Now that the Obama administration has gotten its first stimulus package through Congress, it needs to consider how to generate public support and lay the groundwork for its programs.
As a financial services marketer for more than 25 years, my experience suggests that the government needs to apply some basic marketing tactics.
First, don't call it a stimulus plan. No one knows what that means, and "stimulus" isn't very emotionally — well, stimulating. In effect, the measure contains several benefits that need to be spelled out quite precisely. This is one of the biggest mistakes I see in my business. The product has too many bells and whistles, and no one understands exactly what it does.
Name each part of the plan as a separate benefit. This isn't one new measure. It's at least four, with more to come. By teasing out each benefit through their very names, the administration gets credit for passing four popular measures in the space of a few weeks: the 2009 Tax Relief Act, the Jobs Creation Act, the Rebuild America's Roads and Bridges Act, and the Restart our Economy Act.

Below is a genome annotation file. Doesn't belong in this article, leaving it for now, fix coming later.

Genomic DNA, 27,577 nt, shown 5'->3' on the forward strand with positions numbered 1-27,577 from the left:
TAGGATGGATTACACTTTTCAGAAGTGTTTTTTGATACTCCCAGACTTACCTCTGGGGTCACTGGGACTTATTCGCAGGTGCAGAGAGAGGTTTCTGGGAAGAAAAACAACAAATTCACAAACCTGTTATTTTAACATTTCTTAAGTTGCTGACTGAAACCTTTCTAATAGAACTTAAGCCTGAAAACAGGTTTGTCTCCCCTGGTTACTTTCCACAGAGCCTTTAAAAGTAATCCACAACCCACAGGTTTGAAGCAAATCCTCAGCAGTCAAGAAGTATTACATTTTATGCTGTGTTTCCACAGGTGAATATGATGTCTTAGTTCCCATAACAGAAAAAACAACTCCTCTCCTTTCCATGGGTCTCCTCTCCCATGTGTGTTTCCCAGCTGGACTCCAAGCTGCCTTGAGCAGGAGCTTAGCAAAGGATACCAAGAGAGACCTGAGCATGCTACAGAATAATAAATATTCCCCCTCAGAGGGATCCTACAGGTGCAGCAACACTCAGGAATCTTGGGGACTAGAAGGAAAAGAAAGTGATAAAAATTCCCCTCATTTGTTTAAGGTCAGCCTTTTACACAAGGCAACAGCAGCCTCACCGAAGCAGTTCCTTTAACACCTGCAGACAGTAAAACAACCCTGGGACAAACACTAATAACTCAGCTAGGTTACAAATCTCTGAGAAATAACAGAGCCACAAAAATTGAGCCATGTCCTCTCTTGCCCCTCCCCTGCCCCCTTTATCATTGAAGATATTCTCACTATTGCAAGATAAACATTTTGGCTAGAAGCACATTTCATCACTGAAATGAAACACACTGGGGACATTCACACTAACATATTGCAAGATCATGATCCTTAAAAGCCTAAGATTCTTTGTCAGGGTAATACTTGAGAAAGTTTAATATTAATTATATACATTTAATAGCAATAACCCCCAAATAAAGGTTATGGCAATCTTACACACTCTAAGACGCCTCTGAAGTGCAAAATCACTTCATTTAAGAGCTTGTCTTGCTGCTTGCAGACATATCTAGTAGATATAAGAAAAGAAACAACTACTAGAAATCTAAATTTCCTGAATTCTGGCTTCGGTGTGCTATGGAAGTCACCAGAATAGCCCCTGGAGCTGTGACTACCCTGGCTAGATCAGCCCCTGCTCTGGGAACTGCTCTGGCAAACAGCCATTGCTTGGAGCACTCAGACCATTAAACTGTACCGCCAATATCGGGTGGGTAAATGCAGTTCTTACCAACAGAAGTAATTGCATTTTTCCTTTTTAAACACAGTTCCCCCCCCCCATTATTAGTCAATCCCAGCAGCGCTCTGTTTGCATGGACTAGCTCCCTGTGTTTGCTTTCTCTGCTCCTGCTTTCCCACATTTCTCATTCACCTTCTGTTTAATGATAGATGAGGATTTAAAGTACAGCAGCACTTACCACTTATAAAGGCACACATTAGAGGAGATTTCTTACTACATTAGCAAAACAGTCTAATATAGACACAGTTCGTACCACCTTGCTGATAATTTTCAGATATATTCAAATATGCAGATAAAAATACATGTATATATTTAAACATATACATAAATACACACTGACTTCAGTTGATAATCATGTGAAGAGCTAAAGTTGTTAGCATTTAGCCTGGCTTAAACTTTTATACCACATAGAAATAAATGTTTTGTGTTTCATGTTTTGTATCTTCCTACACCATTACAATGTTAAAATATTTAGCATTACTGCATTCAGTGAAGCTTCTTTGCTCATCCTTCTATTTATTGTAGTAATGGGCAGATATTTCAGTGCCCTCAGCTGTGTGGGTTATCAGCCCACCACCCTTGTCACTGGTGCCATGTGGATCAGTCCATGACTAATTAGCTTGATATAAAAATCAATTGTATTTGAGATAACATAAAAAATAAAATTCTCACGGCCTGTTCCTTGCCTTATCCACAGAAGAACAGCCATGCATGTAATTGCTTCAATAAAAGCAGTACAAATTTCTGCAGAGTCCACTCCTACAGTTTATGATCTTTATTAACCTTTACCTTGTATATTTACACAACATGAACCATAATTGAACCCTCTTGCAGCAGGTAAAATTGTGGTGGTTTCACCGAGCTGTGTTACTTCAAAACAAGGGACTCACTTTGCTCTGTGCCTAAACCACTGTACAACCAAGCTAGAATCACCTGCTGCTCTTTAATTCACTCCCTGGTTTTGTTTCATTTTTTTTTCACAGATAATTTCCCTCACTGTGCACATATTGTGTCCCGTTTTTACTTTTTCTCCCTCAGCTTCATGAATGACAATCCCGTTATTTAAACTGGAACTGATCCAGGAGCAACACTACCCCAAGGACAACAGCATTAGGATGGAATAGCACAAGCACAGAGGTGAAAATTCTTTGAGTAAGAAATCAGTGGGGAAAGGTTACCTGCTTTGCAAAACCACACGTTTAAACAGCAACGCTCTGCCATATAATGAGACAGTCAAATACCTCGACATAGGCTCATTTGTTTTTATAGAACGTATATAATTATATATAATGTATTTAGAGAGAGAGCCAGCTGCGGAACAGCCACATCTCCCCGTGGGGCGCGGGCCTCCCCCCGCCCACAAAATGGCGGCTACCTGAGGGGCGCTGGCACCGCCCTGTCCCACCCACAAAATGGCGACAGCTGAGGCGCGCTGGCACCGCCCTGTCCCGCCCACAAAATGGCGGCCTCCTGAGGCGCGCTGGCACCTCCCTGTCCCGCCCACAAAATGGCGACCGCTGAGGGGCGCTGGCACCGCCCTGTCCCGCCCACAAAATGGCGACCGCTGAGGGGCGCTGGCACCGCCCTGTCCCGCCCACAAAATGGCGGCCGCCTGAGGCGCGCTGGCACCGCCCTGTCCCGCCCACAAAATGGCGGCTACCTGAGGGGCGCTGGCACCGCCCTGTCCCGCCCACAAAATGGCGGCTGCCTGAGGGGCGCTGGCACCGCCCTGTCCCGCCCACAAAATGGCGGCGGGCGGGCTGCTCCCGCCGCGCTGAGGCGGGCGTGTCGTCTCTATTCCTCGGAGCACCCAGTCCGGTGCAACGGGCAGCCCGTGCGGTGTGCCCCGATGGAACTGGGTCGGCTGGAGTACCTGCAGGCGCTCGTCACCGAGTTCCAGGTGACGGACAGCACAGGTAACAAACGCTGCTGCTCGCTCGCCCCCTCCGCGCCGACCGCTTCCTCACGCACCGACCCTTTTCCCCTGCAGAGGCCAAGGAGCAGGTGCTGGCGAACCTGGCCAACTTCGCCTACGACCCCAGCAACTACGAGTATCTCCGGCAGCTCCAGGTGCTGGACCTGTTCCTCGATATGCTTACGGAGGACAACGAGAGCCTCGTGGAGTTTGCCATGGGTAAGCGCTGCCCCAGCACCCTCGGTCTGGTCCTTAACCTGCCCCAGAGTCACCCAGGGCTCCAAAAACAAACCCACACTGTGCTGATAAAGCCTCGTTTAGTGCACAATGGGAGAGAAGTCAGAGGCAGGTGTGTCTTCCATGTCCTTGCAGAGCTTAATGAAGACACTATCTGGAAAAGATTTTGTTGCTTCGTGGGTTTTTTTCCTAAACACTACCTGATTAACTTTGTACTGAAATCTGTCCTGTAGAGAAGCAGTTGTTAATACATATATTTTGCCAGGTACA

Focus on one benefit for the end user. "Bank rescue plan" may appeal to bankers, but consumers would be more likely to buy a Get Money Moving Again or Let's Lend More plan.
One important note: the product needs to do what it says it is going to do. There's no surer way to create bad word of mouth for one's company — or administration — than by selling a benefit that turns out to be less than advertised.
And stop being so negative. Scare tactics may work in short bursts, but building a brand, or a recovery plan, requires an emotional connection with the end user. Calling something "the worst economic crisis in decades" is not a way to get money moving.
I've seen a lot of good products get ignored in the market by bad marketing, and we can't afford to let that happen now.